Filipino workers call for job process normalization

The China Post news staff

Filipino workers in Taiwan yesterday protested against the government’s freeze on workers entering the nation after the Council of Labor Affairs (CLA) tightened screening of job applications, as the Philippines continues to refuse to apologize for the deportation of 14 Taiwanese fraud suspects to China. The move was considered by local activists to be technically barring the influx of workers. Filipino migrant workers union KaSaPi, the Taiwan International Workers’ Association (TIWA), Indonesian migrant workers association IPIT and other related organizations rallied on Ketagalan Boulevard in front of the Presidential Office holding up signs that read “APOLOGIZE” and calling out slogans like “We did nothing wrong” to express their displeasure over the situation.

The workers also performed the traditional Filipino “Ati-Atihan”dance to Korean pop song “Sorry Sorry,” all in hopes of the government accepting their apology on behalf of the Philippine government and calling off the retaliatory measure. President Ma Ying-jeou is reportedly greatly dissatisfied with the Philippines after President Benigno Aquino III denied Taiwan’s request for an apology. The “A-word” (apologize) sparked further dispute when the envoy from the Philippines, sent by Aquino to Taiwan to repair bilateral relations, also offered no official apology.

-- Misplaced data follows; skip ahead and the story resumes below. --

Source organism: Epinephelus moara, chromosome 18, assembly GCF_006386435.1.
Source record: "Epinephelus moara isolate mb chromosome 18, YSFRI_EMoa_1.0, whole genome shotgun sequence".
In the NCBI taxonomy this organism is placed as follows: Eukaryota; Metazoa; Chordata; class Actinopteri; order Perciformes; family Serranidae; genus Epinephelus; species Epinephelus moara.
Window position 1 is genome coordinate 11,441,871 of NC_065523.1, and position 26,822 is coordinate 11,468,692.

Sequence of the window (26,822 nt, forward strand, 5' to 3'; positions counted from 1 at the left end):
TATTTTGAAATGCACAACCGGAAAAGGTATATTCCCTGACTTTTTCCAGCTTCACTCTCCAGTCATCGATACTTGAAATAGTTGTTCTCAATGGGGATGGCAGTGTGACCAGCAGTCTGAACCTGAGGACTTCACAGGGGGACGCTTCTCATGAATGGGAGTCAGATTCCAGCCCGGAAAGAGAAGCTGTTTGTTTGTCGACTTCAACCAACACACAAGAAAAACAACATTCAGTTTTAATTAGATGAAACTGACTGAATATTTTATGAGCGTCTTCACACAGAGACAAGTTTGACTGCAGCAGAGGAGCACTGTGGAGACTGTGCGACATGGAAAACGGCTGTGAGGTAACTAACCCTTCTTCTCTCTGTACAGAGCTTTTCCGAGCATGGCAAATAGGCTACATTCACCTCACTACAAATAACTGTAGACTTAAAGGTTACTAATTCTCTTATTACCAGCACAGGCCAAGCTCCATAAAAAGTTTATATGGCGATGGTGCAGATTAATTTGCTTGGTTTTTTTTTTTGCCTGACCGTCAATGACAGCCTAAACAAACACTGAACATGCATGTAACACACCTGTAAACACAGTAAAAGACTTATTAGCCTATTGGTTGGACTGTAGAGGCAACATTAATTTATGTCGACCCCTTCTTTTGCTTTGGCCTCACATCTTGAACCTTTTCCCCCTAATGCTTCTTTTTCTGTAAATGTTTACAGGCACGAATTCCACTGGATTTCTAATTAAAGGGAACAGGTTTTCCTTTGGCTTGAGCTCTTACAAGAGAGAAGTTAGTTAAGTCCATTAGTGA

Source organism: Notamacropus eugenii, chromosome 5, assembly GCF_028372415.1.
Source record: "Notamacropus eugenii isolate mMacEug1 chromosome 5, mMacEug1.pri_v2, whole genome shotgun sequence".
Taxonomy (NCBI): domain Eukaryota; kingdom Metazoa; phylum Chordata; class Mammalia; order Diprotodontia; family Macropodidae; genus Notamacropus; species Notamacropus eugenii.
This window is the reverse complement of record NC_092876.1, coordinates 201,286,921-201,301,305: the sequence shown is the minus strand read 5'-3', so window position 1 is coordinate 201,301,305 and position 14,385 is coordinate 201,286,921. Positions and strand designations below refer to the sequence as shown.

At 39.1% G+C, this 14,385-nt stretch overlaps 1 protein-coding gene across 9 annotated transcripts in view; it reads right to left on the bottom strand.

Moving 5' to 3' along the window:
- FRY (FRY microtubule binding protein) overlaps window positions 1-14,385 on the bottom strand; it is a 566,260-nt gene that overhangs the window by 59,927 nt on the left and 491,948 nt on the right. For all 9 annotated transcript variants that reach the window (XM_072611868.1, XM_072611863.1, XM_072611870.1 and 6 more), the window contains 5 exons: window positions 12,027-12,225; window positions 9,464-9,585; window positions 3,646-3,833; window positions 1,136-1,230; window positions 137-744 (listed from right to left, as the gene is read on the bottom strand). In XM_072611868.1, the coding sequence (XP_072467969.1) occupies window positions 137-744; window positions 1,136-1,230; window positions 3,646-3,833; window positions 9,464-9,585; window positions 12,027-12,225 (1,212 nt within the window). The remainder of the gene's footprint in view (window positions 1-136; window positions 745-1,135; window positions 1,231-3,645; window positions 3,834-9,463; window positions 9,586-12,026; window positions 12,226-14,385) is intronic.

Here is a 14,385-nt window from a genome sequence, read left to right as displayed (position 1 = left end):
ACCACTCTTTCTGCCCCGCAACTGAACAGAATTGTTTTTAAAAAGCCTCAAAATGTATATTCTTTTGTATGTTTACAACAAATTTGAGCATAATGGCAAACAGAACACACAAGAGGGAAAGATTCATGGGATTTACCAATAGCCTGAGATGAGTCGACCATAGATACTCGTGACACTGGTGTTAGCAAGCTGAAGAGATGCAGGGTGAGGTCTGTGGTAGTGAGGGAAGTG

Wu Yong-yi (吳永毅), a researcher from TIWA, asked the government to listen to the Filipino workers in Taiwan, as the workers are innocent and the real victims of the diplomatic row between the two countries. Instead of letting Filipino workers become scapegoats for the Philippines, Taiwan should draft more appropriate measures against the Filipino government, said Wu. The CLA implemented a stricter screening of applications for hiring new Filipino workers on Feb. 8, which TIWA said amounted to a “technical freeze on Filipino workers.” Currently, the screening period for new Filipino workers’ applications can take up to four months, compared with the previous 12-day maximum, said CLA minister Wang Ju-hsuan. Wang also stated last month that the CLA is ready to implement a total freeze on work permits for new Filipino workers if the Ministry of Foreign Affairs decides to adopt more stringent measures against the Philippines.

According to Wu, there are around 80,000 Filipino workers in Taiwan. The punitive measures will directly affect another 5,000 workers who are currently applying for jobs in Taiwan and another 3,000 who are about to change their contracts.